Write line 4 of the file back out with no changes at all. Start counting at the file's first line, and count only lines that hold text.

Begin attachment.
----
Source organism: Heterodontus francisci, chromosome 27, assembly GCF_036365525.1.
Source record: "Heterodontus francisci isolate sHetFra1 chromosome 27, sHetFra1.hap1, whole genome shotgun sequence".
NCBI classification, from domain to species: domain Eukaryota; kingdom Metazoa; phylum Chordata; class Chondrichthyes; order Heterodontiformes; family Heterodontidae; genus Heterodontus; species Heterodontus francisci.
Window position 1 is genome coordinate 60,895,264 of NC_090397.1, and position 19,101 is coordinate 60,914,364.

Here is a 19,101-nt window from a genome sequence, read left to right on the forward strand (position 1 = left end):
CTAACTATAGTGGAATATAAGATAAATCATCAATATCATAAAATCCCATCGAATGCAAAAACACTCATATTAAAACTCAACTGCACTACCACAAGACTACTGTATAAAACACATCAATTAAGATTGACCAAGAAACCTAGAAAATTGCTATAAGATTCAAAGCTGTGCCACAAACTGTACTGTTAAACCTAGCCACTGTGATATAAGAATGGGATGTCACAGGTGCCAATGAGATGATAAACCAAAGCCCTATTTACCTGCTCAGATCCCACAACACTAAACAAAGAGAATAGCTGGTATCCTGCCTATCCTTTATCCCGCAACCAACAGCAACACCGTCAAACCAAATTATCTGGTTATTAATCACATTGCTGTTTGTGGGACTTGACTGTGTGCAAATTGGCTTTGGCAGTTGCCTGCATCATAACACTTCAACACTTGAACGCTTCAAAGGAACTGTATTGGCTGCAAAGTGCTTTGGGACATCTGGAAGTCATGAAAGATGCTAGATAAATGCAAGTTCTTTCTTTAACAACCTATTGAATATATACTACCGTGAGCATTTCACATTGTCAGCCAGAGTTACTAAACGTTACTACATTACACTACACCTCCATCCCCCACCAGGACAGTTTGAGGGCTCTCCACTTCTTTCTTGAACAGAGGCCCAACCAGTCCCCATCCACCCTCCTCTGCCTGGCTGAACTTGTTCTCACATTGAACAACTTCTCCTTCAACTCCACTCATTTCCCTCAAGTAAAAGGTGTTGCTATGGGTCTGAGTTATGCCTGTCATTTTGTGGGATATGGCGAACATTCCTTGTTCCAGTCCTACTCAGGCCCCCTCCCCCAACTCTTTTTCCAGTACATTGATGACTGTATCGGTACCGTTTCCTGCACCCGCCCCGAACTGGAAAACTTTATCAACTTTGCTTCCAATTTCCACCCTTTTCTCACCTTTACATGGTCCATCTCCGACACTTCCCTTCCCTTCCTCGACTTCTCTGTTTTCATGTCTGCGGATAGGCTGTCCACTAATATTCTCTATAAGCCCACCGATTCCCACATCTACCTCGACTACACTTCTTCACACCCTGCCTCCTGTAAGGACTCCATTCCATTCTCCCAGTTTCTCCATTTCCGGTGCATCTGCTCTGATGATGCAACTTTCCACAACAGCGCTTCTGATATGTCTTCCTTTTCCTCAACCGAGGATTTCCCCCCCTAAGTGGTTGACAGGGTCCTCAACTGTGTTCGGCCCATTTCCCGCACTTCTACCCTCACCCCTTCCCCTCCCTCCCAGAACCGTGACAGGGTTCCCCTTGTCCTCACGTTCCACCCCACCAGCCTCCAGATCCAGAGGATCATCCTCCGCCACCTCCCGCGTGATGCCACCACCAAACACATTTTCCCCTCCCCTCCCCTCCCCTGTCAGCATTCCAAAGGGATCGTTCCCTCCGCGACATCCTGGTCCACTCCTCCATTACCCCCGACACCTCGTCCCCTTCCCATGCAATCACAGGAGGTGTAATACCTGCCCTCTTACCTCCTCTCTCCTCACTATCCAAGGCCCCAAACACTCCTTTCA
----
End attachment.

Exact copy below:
Window position 1 is genome coordinate 60,895,264 of NC_090397.1, and position 19,101 is coordinate 60,914,364.